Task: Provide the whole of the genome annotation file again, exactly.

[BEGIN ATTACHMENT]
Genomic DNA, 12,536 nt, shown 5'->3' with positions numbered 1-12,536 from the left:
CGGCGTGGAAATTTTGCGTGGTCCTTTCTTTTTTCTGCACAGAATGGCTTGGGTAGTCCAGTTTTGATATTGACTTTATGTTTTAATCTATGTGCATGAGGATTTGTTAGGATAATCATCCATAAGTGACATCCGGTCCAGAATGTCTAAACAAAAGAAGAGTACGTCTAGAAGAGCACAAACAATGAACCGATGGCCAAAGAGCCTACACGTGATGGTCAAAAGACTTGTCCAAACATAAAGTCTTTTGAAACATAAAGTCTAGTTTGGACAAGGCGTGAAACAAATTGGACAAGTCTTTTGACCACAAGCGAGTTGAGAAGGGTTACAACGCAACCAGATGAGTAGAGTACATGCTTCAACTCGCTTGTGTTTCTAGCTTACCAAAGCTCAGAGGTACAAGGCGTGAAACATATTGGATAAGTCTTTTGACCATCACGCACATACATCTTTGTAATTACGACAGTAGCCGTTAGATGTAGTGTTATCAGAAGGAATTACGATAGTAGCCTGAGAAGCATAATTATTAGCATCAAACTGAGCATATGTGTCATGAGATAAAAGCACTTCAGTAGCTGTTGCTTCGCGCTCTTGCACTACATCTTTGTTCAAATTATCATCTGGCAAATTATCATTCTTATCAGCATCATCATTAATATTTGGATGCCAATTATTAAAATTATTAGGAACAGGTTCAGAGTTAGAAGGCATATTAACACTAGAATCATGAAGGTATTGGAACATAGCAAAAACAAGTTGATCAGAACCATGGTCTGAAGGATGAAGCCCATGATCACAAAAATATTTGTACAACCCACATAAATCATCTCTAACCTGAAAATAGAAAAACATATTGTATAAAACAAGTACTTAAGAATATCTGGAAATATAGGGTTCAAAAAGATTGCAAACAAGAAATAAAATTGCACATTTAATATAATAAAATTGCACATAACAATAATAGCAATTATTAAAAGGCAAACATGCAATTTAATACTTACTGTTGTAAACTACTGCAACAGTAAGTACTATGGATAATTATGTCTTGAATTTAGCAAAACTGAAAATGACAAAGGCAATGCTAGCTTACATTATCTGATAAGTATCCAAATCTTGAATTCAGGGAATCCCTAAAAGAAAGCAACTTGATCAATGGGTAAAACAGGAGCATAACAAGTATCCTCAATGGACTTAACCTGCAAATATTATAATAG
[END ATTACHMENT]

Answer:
Genomic DNA, 12,536 nt, shown 5'->3' with positions numbered 1-12,536 from the left:
CGGCGTGGAAATTTTGCGTGGTCCTTTCTTTTTTCTGCACAGAATGGCTTGGGTAGTCCAGTTTTGATATTGACTTTATGTTTTAATCTATGTGCATGAGGATTTGTTAGGATAATCATCCATAAGTGACATCCGGTCCAGAATGTCTAAACAAAAGAAGAGTACGTCTAGAAGAGCACAAACAATGAACCGATGGCCAAAGAGCCTACACGTGATGGTCAAAAGACTTGTCCAAACATAAAGTCTTTTGAAACATAAAGTCTAGTTTGGACAAGGCGTGAAACAAATTGGACAAGTCTTTTGACCACAAGCGAGTTGAGAAGGGTTACAACGCAACCAGATGAGTAGAGTACATGCTTCAACTCGCTTGTGTTTCTAGCTTACCAAAGCTCAGAGGTACAAGGCGTGAAACATATTGGATAAGTCTTTTGACCATCACGCACATACATCTTTGTAATTACGACAGTAGCCGTTAGATGTAGTGTTATCAGAAGGAATTACGATAGTAGCCTGAGAAGCATAATTATTAGCATCAAACTGAGCATATGTGTCATGAGATAAAAGCACTTCAGTAGCTGTTGCTTCGCGCTCTTGCACTACATCTTTGTTCAAATTATCATCTGGCAAATTATCATTCTTATCAGCATCATCATTAATATTTGGATGCCAATTATTAAAATTATTAGGAACAGGTTCAGAGTTAGAAGGCATATTAACACTAGAATCATGAAGGTATTGGAACATAGCAAAAACAAGTTGATCAGAACCATGGTCTGAAGGATGAAGCCCATGATCACAAAAATATTTGTACAACCCACATAAATCATCTCTAACCTGAAAATAGAAAAACATATTGTATAAAACAAGTACTTAAGAATATCTGGAAATATAGGGTTCAAAAAGATTGCAAACAAGAAATAAAATTGCACATTTAATATAATAAAATTGCACATAACAATAATAGCAATTATTAAAAGGCAAACATGCAATTTAATACTTACTGTTGTAAACTACTGCAACAGTAAGTACTATGGATAATTATGTCTTGAATTTAGCAAAACTGAAAATGACAAAGGCAATGCTAGCTTACATTATCTGATAAGTATCCAAATCTTGAATTCAGGGAATCCCTAAAAGAAAGCAACTTGATCAATGGGTAAAACAGGAGCATAACAAGTATCCTCAATGGACTTAACCTGCAAATATTATAATAG